Review: Nox, Anne Carson

Yes, I bought it. I bought it, and it was amazing. Y’all talked me into it. I was stacking the deck, really, by asking for advice from a bunch of people who I know can’t stick to their own book-buying bans, let alone propose that others do so. It’s like when I call up Social Sister to ask her if I should buy a pair of cute shoes.

To recapitulate, Nox is a version of the journal Anne Carson made after her brother died. They had been estranged for years, and she heard of his death several weeks after it had happened, because it took that long for his widow to find Anne Carson’s phone number. The organizing principle of the book is a poem by Catullus in which he travels to his brother’s grave, reaching it only long after his brother has died. It’s a beautiful poem, difficult to translate because its rhythms are so crucial to it, though Anne Carson does give it a try, late in the book.

In If Not, Winter, her translation of Sappho, Anne Carson proved that she is a fan of the fragment. Nox is equally a creation of fragments. We see scraps of a letter from Carson’s brother, a few sentences that she remembers him saying in their rare conversations, a photograph or two of Carson and her brother as children, short excerpts from Herodotus or from a book on haiku. As in If Not, Winter, and to similar evocative effect, Carson leaves the reader to wonder (as she wonders herself) what might fill in those gaps.

Each verso in Nox includes a single word from the Catullus poem, formatted as a dictionary entry. Midwayish through the book Carson plays with the double meaning of “entry” as an item in a dictionary and “entry” as a way in to something (a way in to her brother). What seems at first a straightforward definition of mutam becomes something slightly else in Carson’s hands. She gives the examples “mutum dico, I do not say a word; tempus magis mutum a litteris, there was a better reason for not writing”, and on the opposite page:

What he needed from me I have no idea. When I caught up to him in high school (he was older by four years) he liked me to do his homework but that wasn’t it. My moral advice he brushed aside, you’re different. He called me professor or pinhead, epithets implying intellectual respect but we never had a conversation about ideas in our life. And when he telephoned me — out of the blue — about half a year after our mother died he had nothing to say.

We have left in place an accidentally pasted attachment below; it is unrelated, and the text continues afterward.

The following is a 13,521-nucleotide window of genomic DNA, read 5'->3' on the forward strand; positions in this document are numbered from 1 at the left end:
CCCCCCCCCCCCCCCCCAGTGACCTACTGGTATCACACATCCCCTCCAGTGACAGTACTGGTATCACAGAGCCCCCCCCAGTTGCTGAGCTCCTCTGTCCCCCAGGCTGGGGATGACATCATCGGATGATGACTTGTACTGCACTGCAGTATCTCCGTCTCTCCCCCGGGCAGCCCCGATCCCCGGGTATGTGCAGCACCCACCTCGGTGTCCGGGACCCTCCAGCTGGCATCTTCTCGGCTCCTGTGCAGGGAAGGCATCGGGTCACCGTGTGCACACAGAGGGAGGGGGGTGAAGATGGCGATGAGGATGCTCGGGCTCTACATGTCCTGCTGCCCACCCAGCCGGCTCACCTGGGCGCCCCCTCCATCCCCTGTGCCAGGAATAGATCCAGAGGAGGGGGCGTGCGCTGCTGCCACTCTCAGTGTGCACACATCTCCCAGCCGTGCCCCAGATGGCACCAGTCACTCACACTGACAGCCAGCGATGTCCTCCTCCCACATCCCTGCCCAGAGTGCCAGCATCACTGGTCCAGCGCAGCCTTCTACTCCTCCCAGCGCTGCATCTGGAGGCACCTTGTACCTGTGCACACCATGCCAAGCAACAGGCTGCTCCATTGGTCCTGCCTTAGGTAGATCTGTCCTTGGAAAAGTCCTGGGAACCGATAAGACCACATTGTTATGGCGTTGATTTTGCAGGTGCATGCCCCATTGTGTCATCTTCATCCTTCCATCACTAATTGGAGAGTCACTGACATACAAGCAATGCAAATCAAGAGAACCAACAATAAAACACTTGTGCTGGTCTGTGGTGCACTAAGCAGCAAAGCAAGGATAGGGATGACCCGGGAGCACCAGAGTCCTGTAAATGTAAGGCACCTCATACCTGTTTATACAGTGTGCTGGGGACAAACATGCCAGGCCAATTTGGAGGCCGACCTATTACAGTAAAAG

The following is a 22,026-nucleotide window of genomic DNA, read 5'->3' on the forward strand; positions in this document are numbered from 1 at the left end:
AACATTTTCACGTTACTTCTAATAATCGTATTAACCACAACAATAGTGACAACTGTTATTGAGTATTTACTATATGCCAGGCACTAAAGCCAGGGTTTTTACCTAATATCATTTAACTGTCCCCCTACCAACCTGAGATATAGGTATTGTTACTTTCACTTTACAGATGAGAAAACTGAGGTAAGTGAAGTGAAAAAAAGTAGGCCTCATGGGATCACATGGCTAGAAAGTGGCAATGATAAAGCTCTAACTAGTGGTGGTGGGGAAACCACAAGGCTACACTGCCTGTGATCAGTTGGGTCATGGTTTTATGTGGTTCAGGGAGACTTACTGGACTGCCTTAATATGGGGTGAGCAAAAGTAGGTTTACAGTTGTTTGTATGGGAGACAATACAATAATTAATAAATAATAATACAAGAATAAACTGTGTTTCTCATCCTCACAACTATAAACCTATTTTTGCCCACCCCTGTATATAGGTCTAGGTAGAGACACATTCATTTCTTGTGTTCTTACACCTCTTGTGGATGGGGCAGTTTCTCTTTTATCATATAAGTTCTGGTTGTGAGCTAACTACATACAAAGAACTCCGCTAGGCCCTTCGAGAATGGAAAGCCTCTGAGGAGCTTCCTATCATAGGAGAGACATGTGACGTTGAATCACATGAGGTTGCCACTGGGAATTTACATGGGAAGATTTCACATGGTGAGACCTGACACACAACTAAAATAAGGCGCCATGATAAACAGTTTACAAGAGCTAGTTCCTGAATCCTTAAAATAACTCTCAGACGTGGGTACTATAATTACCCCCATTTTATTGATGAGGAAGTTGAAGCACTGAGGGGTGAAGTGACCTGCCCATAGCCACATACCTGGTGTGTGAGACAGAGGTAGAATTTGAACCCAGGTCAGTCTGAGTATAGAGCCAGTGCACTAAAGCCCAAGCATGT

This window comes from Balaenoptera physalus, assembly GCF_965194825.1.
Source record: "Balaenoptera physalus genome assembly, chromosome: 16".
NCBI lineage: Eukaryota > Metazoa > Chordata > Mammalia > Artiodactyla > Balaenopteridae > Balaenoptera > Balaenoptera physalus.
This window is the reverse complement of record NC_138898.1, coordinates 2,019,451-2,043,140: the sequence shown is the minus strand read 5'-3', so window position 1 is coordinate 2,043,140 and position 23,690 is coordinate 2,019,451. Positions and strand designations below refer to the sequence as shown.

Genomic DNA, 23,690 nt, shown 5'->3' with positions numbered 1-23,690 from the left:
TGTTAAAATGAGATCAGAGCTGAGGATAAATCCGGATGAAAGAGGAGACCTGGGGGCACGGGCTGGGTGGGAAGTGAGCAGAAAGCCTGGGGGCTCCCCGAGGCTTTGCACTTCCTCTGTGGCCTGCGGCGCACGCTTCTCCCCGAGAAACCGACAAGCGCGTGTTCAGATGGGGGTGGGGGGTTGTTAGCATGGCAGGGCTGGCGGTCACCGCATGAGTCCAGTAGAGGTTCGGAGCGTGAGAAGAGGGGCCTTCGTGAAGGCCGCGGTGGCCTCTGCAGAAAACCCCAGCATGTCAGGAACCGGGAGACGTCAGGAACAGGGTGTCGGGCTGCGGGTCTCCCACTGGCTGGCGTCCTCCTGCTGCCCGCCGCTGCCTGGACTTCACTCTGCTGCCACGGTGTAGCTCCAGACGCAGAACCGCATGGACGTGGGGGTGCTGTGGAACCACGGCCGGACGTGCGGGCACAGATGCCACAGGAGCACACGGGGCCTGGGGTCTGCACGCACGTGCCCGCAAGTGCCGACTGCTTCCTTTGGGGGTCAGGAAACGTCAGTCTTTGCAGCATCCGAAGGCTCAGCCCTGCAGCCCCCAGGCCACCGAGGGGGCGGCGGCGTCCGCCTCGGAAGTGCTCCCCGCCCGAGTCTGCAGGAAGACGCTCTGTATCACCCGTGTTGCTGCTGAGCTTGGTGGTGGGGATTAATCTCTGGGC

I took a (very dull) philosophy of art class in college, and I remember one of the things we talked about as a possible element in defining art was that a piece of art was something that had been purposefully assembled to convey an emotion. I’m not saying that has to be the definition, but it’s a definition that Carson’s book fits. Nox feels assembled rather than written, almost more like an artifact than a book. I like liminal (entry again!) art objects, that hover on the border between art and the everyday (Cf. this, just because I really liked it when I saw it and now I want to share it.). Nox is something like a book, and something like a private journal, and something like a mixed-media painting.

As I was reading Nox (very slowly, over several consecutive nights, to make it last longer), I felt intensely grateful to my awesome Latin teacher, for giving me so many of Catullus’s poems in Latin, and making Catullus a poet who matters to me. My Latin teacher was devoted to her subject in a way that few of my teachers have been, and I can still hear her voice in my head every time I approach a Latin text. Nox resonated with me immediately because Catullus has been living in my brain for years, pledging eternal-but-qualified love to Lesbia and trudging drearily across many lands and over many oceans to say his hail and farewell to his long-dead brother.